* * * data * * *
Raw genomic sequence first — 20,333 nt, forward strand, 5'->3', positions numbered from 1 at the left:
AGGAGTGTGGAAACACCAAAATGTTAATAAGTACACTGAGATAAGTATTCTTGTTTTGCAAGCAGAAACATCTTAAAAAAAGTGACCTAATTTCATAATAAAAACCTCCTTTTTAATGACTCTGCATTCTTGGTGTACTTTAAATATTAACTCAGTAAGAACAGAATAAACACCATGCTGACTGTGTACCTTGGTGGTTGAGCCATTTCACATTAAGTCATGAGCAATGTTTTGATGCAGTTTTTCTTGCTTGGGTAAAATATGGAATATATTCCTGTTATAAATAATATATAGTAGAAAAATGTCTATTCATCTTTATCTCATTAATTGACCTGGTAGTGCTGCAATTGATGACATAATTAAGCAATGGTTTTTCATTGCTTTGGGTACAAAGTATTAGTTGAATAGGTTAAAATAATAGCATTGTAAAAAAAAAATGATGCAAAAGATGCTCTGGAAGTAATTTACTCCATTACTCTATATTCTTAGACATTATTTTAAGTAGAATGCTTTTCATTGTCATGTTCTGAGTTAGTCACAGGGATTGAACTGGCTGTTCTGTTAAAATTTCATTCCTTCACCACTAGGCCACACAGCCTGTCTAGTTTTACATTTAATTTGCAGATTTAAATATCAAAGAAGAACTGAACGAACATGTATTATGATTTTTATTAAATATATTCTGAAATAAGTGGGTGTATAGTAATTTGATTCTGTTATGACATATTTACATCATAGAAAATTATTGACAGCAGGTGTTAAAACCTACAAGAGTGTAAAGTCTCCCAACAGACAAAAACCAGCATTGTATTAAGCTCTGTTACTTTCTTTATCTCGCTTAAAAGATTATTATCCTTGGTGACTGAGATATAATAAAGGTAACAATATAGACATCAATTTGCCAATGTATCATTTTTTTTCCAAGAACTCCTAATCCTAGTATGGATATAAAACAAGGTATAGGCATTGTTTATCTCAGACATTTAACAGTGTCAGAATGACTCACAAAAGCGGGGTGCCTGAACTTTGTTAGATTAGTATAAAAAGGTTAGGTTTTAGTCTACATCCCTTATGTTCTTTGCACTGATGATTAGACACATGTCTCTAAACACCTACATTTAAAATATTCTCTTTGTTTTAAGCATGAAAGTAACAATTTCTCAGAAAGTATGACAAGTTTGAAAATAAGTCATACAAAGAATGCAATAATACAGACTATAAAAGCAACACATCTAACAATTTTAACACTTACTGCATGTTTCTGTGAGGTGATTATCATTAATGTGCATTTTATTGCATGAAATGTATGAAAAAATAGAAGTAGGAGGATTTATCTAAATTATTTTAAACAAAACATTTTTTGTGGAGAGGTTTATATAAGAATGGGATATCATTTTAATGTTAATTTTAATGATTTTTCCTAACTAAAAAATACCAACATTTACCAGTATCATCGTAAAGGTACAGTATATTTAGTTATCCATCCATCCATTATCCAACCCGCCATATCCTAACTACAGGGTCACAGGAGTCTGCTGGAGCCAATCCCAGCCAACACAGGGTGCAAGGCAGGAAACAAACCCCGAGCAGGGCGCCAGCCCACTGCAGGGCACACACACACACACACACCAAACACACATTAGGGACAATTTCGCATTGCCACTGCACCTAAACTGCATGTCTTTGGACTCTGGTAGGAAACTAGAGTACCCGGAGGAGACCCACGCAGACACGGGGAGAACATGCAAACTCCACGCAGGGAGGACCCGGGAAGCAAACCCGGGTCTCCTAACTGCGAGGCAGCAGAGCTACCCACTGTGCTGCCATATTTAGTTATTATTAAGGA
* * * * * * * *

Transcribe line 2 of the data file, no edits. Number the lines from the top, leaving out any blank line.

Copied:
AGGAGTGTGGAAACACCAAAATGTTAATAAGTACACTGAGATAAGTATTCTTGTTTTGCAAGCAGAAACATCTTAAAAAAAGTGACCTAATTTCATAATAAAAACCTCCTTTTTAATGACTCTGCATTCTTGGTGTACTTTAAATATTAACTCAGTAAGAACAGAATAAACACCATGCTGACTGTGTACCTTGGTGGTTGAGCCATTTCACATTAAGTCATGAGCAATGTTTTGATGCAGTTTTTCTTGCTTGGGTAAAATATGGAATATATTCCTGTTATAAATAATATATAGTAGAAAAATGTCTATTCATCTTTATCTCATTAATTGACCTGGTAGTGCTGCAATTGATGACATAATTAAGCAATGGTTTTTCATTGCTTTGGGTACAAAGTATTAGTTGAATAGGTTAAAATAATAGCATTGTAAAAAAAAAATGATGCAAAAGATGCTCTGGAAGTAATTTACTCCATTACTCTATATTCTTAGACATTATTTTAAGTAGAATGCTTTTCATTGTCATGTTCTGAGTTAGTCACAGGGATTGAACTGGCTGTTCTGTTAAAATTTCATTCCTTCACCACTAGGCCACACAGCCTGTCTAGTTTTACATTTAATTTGCAGATTTAAATATCAAAGAAGAACTGAACGAACATGTATTATGATTTTTATTAAATATATTCTGAAATAAGTGGGTGTATAGTAATTTGATTCTGTTATGACATATTTACATCATAGAAAATTATTGACAGCAGGTGTTAAAACCTACAAGAGTGTAAAGTCTCCCAACAGACAAAAACCAGCATTGTATTAAGCTCTGTTACTTTCTTTATCTCGCTTAAAAGATTATTATCCTTGGTGACTGAGATATAATAAAGGTAACAATATAGACATCAATTTGCCAATGTATCATTTTTTTTCCAAGAACTCCTAATCCTAGTATGGATATAAAACAAGGTATAGGCATTGTTTATCTCAGACATTTAACAGTGTCAGAATGACTCACAAAAGCGGGGTGCCTGAACTTTGTTAGATTAGTATAAAAAGGTTAGGTTTTAGTCTACATCCCTTATGTTCTTTGCACTGATGATTAGACACATGTCTCTAAACACCTACATTTAAAATATTCTCTTTGTTTTAAGCATGAAAGTAACAATTTCTCAGAAAGTATGACAAGTTTGAAAATAAGTCATACAAAGAATGCAATAATACAGACTATAAAAGCAACACATCTAACAATTTTAACACTTACTGCATGTTTCTGTGAGGTGATTATCATTAATGTGCATTTTATTGCATGAAATGTATGAAAAAATAGAAGTAGGAGGATTTATCTAAATTATTTTAAACAAAACATTTTTTGTGGAGAGGTTTATATAAGAATGGGATATCATTTTAATGTTAATTTTAATGATTTTTCCTAACTAAAAAATACCAACATTTACCAGTATCATCGTAAAGGTACAGTATATTTAGTTATCCATCCATCCATTATCCAACCCGCCATATCCTAACTACAGGGTCACAGGAGTCTGCTGGAGCCAATCCCAGCCAACACAGGGTGCAAGGCAGGAAACAAACCCCGAGCAGGGCGCCAGCCCACTGCAGGGCACACACACACACACACACCAAACACACATTAGGGACAATTTCGCATTGCCACTGCACCTAAACTGCATGTCTTTGGACTCTGGTAGGAAACTAGAGTACCCGGAGGAGACCCACGCAGACACGGGGAGAACATGCAAACTCCACGCAGGGAGGACCCGGGAAGCAAACCCGGGTCTCCTAACTGCGAGGCAGCAGAGCTACCCACTGTGCTGCCATATTTAGTTATTATTAAGGA